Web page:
Truth Frequency Radio
Dec 31, 2013

Niki Kitsantonis and Alison Smale, SMH

Athens: Assailants have raked the German ambassador’s residence with gunfire in an attack that caused no injuries, according to Greek police.

Police found 60 spent bullet casings at the scene and detained six people in connection with the incident, which occurred early on Monday morning in an affluent suburb north of Athens. The casings came from two Kalashnikov assault rifles, police say.

No one has claimed responsibility for the attack, but anti-German sentiment has been festering among many Greeks struggling with record unemployment and reduced salaries under a harsh austerity plan required for Greece’s international bailout. Germany had a major role in setting the terms of the bailout.

The German Ambassador to Greece, Wolfgang Dold, on the balcony of his residence, which was attacked by unknown gunmen on Monday.“Nothing, but really nothing, can justify such an attack on a representative of our country,” the German foreign minister, Frank-Walter Steinmeier, said in a statement in Berlin. He said Germany took the attack seriously, and a Foreign Ministry spokesman said Greek authorities had reacted swiftly and assured Germany they would strengthen security in Athens.

The spokesman said German Chancellor Angela Merkel received a phone call from Prime Minister Antonis Samaras of Greece, which for the next six months will hold the rotating presidency of the European Union. Greece can count on Germany’s full support, he added.

“The Greek government expresses its abhorrence and utter condemnation of today’s cowardly act of terrorism, the sole and obvious target of which was Greece’s image abroad just a few days before the start of the Hellenic Presidency of the Council of the EU,” the Greek Foreign Ministry said in a statement.

Although no group has claimed responsibility for the attack, the incident follows an apparent rise in violent incidents by both far-right and far-left groups in Greece.

Germany is the largest contributor to Greece’s 240 billion euro (A$370 billion) bailout. Recently, Mr Samaras has been pressing Germany to reduce and renegotiate Athens’ delinquent debts as it grapples with a wrenching five-year recession – something Germany has refused to do.

That has also fed persistent low-grade anger over hundreds of billions of euros in reparations that Greeks say Germany owes the country from World War II, money that some say should go toward helping to forgive Greece’s debt. Greek newspapers regularly run articles on how much money Germany owes Greece.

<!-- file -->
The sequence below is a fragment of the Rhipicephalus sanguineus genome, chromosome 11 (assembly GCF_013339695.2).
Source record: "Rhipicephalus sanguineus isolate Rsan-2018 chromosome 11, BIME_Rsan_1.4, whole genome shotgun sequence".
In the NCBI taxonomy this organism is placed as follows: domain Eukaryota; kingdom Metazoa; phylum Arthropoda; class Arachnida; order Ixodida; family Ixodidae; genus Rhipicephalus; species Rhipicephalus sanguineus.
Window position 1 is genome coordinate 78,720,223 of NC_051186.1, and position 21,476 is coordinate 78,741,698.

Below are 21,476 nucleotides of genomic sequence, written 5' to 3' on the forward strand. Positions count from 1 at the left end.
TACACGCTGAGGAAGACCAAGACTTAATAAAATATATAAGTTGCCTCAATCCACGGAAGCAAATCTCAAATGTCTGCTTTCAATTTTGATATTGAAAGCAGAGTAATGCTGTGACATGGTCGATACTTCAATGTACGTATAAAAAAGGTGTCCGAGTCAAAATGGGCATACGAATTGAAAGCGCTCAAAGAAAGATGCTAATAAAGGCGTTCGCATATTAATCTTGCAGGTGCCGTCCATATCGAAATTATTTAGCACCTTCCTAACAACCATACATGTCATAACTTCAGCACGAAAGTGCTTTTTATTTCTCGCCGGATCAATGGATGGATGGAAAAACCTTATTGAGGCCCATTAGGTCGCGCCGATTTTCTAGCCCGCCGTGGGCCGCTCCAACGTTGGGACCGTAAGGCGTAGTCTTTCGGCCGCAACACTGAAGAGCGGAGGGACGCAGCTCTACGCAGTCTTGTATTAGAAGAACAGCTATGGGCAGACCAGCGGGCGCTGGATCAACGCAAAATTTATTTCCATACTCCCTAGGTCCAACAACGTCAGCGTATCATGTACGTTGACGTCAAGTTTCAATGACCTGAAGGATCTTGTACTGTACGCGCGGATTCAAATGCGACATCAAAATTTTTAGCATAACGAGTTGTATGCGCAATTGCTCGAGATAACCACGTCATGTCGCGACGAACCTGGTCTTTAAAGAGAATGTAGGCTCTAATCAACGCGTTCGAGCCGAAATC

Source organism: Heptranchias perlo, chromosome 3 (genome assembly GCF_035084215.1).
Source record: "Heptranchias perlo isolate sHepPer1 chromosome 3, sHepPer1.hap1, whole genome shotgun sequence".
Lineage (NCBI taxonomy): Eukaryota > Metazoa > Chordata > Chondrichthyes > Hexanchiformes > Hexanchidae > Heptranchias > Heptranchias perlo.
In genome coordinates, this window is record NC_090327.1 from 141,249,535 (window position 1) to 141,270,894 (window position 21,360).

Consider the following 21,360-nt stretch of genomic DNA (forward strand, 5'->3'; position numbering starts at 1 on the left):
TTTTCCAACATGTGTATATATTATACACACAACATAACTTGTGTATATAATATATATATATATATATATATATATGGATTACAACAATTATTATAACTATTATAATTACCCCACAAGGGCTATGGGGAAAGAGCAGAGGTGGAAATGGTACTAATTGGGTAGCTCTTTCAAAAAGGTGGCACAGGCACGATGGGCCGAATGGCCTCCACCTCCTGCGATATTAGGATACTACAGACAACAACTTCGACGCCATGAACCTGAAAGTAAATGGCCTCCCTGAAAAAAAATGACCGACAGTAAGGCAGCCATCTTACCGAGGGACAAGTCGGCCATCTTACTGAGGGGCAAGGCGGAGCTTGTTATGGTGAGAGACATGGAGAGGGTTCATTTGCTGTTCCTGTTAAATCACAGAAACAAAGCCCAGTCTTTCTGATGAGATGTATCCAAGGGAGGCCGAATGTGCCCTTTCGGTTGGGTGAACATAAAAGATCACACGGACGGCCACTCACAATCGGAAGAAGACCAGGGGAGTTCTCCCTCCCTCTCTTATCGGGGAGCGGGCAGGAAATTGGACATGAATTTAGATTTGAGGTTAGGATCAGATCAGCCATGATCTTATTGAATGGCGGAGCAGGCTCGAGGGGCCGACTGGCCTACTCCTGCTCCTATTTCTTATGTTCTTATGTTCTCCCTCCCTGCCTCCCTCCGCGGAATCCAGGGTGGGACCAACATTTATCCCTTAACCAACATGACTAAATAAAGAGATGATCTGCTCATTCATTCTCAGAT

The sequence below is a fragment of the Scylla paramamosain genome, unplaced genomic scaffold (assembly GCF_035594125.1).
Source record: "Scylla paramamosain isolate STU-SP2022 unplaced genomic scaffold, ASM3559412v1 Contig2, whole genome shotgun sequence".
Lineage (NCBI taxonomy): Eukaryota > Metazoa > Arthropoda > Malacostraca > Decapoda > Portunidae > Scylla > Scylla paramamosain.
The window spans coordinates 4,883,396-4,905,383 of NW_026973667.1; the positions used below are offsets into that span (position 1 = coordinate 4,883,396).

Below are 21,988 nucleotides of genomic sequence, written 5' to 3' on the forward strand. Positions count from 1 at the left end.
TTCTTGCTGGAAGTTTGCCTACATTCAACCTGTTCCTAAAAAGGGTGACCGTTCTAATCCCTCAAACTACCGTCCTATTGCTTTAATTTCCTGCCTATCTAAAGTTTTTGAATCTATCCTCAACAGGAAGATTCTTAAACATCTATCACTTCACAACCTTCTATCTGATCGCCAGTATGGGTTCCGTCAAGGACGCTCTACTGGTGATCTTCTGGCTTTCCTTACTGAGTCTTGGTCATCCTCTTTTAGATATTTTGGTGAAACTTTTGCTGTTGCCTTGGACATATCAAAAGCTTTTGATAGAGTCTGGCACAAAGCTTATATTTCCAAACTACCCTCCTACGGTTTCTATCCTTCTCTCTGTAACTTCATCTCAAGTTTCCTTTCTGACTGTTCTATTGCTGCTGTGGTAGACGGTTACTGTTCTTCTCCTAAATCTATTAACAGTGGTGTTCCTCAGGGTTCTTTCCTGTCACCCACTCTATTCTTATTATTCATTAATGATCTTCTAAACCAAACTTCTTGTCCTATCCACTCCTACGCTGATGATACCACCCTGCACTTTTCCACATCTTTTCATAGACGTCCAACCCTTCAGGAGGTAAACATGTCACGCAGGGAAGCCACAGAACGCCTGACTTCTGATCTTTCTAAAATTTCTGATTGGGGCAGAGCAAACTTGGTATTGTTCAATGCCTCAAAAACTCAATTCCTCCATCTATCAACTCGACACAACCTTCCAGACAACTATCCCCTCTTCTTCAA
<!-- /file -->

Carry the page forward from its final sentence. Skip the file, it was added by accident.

Bullet holes on the wall of German Ambassador Wolfgang Dold's Athens residence. Unknown gunmen sprayed the building with up to 60 bullets on Monday morning.Greece has made some progress in improving its finances – so much so that it is forecast to have a primary surplus before debt payments in 2014 for the first time in five years. But Greece still faces a mountain of debt that economists say is all but unpayable unless some new form of forgiveness is extended to Athens.

Over the weekend, Jens Weidmann, the chairman of the German Bundesbank and a member of the European Central Bank’s Governing Council, ruled out another reduction in Greece’s state debt, saying in a German newspaper interview that Athens still needed to press ahead with a number of reforms as required by the terms of its bailout.

While financial markets have calmed recently, he told the newspaper Bild, “this could be some misleading safety. The crisis could be fanned again like a fire.”

His remarks echoed those of the German finance minister, Wolfgang Schauble, who is widely reviled in Greece. During a visit to Athens this summer, police locked down the center of the city to pedestrian and car traffic as helicopters flew overhead, leaving the streets in a ghostly state of quiet. The scenes were reminiscent of when Ms Merkel visited Greece in 2012.

Representatives of the so-called troika of lenders – the ECB, the International Monetary Fund and the European Commission – are scheduled to return to Athens in January to resume talks over a fresh 4.9 billion euro tranche of aid.